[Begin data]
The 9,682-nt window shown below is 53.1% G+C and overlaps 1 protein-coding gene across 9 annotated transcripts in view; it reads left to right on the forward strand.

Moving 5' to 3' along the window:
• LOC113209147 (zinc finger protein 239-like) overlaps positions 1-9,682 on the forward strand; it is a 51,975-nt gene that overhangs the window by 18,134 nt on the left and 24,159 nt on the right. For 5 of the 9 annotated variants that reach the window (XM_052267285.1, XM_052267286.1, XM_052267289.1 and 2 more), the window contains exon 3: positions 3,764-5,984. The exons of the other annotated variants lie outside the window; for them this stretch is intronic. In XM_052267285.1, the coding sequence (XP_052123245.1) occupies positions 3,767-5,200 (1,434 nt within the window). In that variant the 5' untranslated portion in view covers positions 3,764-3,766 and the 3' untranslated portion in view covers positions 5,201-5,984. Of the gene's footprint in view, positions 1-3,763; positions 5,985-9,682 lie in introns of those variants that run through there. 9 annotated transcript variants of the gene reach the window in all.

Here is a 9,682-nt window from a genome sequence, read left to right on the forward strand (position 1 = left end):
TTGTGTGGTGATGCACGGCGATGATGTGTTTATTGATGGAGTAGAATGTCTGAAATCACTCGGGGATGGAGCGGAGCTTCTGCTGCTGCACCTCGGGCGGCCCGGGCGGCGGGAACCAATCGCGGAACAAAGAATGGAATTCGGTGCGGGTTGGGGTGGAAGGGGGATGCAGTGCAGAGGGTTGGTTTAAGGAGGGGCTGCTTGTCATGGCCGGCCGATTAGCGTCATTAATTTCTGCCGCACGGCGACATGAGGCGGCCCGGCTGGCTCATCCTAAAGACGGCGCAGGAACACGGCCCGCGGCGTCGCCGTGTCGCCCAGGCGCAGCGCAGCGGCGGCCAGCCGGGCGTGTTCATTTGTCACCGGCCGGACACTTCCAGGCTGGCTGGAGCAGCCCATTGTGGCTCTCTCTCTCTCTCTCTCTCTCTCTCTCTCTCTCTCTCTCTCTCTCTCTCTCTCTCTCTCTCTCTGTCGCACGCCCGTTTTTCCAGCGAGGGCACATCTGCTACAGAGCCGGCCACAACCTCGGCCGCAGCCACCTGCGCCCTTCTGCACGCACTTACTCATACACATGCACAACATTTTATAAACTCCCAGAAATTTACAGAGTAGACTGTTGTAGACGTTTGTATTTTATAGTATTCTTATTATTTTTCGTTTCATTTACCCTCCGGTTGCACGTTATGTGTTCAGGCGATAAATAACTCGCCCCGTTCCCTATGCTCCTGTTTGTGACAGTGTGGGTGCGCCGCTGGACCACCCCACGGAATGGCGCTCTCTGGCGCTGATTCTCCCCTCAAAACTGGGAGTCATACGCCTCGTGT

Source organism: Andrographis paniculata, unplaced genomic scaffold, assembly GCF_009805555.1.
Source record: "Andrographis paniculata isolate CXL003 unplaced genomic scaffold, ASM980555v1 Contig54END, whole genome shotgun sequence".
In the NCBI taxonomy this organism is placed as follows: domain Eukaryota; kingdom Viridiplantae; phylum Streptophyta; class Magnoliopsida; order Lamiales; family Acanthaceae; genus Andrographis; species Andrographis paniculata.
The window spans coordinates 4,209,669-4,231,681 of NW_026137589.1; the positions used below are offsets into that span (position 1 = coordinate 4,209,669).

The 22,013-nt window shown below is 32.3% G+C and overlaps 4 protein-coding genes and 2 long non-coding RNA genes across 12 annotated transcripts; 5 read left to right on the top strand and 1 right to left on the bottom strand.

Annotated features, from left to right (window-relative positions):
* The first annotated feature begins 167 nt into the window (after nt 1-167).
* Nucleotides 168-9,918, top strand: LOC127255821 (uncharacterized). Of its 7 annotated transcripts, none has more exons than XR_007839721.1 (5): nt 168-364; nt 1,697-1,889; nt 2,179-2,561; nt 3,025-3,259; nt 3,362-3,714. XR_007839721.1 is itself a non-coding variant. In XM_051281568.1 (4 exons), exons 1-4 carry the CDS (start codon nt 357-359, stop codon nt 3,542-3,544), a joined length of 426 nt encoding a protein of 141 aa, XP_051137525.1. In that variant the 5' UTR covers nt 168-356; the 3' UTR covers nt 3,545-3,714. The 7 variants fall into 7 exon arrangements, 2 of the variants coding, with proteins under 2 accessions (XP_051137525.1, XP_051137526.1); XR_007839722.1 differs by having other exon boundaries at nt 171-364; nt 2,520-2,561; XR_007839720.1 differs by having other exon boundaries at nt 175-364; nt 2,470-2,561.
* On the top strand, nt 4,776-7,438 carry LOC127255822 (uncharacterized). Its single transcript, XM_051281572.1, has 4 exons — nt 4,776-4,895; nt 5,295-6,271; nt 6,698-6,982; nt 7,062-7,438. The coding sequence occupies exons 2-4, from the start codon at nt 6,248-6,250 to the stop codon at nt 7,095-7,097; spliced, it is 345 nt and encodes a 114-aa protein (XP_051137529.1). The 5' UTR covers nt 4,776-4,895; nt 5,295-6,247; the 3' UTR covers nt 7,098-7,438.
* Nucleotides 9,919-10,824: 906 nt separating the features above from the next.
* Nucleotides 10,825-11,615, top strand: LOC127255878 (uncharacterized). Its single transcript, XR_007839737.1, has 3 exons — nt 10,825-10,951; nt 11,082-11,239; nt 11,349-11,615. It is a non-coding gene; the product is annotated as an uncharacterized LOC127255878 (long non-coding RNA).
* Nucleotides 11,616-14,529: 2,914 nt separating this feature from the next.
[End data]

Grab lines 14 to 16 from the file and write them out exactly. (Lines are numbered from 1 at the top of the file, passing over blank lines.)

* On the top strand, nt 4,776-7,438 carry LOC127255822 (uncharacterized). Its single transcript, XM_051281572.1, has 4 exons — nt 4,776-4,895; nt 5,295-6,271; nt 6,698-6,982; nt 7,062-7,438. The coding sequence occupies exons 2-4, from the start codon at nt 6,248-6,250 to the stop codon at nt 7,095-7,097; spliced, it is 345 nt and encodes a 114-aa protein (XP_051137529.1). The 5' UTR covers nt 4,776-4,895; nt 5,295-6,247; the 3' UTR covers nt 7,098-7,438.
* Nucleotides 9,919-10,824: 906 nt separating the features above from the next.
* Nucleotides 10,825-11,615, top strand: LOC127255878 (uncharacterized). Its single transcript, XR_007839737.1, has 3 exons — nt 10,825-10,951; nt 11,082-11,239; nt 11,349-11,615. It is a non-coding gene; the product is annotated as an uncharacterized LOC127255878 (long non-coding RNA).